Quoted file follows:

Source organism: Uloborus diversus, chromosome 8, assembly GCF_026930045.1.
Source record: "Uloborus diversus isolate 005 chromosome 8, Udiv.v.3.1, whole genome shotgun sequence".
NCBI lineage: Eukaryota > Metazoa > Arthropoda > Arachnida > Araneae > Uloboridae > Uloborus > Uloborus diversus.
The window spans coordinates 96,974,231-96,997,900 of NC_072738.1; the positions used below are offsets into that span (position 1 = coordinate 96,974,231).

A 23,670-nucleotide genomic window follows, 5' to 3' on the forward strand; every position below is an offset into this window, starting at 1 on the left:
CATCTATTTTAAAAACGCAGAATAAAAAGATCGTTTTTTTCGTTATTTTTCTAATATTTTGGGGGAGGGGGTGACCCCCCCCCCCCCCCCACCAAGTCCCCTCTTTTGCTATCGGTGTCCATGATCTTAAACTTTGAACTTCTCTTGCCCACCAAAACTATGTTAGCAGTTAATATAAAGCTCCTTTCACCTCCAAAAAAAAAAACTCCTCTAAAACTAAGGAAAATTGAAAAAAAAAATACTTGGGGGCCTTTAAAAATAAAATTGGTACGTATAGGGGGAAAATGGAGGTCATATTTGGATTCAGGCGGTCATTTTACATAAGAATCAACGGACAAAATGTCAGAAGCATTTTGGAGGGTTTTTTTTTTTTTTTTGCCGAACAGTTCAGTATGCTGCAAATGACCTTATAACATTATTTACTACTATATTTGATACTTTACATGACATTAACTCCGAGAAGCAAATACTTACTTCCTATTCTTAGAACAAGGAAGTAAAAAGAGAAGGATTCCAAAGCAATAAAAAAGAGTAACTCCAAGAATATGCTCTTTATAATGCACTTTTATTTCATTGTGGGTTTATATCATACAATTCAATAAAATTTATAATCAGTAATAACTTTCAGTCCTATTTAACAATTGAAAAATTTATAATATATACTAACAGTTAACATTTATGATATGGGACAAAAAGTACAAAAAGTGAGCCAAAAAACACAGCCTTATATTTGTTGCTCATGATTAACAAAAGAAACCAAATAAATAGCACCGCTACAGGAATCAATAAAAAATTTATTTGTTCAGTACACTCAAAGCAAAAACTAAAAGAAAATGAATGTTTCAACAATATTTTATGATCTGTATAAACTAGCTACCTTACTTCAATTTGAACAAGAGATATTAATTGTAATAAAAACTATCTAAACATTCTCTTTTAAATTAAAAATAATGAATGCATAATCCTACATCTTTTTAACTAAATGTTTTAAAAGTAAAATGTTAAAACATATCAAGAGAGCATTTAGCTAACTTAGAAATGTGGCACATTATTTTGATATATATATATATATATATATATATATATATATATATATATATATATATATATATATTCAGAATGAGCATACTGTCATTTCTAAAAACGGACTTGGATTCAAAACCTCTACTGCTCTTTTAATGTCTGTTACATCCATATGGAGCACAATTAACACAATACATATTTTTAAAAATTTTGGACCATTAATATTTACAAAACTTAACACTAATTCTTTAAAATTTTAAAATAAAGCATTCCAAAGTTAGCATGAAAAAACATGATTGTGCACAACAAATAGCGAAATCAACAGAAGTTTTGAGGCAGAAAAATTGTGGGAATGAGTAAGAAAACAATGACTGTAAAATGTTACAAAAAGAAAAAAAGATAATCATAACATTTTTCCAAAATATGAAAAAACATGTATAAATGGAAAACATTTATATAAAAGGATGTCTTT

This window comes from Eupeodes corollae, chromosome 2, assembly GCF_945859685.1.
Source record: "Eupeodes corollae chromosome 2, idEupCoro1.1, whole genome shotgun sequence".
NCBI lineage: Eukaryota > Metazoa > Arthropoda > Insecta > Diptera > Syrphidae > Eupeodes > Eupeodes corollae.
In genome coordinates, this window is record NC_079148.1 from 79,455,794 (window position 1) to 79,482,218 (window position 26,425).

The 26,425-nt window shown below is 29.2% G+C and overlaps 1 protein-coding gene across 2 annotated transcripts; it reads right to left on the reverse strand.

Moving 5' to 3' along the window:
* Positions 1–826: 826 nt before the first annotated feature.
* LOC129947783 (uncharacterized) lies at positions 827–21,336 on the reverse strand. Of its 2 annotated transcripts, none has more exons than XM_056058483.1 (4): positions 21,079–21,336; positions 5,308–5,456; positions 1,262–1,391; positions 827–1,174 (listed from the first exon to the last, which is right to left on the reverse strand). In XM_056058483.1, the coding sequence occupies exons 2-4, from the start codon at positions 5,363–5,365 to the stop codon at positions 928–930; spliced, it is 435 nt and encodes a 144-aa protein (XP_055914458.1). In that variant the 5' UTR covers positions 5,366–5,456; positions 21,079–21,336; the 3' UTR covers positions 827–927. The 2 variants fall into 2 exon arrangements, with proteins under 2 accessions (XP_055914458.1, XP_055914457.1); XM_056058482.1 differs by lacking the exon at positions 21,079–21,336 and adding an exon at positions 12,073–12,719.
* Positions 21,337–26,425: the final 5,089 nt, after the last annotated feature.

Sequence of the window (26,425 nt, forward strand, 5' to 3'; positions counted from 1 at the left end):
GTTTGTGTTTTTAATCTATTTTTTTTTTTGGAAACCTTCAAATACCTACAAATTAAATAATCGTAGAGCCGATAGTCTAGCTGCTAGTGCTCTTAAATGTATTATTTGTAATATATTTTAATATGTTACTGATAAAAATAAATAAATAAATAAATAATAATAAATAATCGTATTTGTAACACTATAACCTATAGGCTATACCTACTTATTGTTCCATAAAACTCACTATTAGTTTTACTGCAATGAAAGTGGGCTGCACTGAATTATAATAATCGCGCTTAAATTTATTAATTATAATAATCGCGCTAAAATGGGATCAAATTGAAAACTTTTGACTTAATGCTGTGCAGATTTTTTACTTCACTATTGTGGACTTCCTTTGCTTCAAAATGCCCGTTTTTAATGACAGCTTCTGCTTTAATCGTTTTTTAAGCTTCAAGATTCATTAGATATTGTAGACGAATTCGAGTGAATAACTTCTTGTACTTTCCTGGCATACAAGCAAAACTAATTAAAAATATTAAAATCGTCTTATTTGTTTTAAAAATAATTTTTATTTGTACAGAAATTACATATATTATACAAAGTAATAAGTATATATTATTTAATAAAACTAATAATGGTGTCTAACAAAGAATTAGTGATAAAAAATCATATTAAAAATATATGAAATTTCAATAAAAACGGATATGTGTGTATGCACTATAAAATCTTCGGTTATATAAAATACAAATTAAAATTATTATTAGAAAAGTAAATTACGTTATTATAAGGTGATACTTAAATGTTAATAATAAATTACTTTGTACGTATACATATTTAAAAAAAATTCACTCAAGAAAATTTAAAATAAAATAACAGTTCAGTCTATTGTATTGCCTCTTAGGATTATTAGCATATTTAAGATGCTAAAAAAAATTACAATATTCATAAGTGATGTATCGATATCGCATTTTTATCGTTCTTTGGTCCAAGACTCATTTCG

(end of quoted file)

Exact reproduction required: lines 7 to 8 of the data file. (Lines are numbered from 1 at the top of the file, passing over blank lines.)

This window comes from Eupeodes corollae, chromosome 2, assembly GCF_945859685.1.
Source record: "Eupeodes corollae chromosome 2, idEupCoro1.1, whole genome shotgun sequence".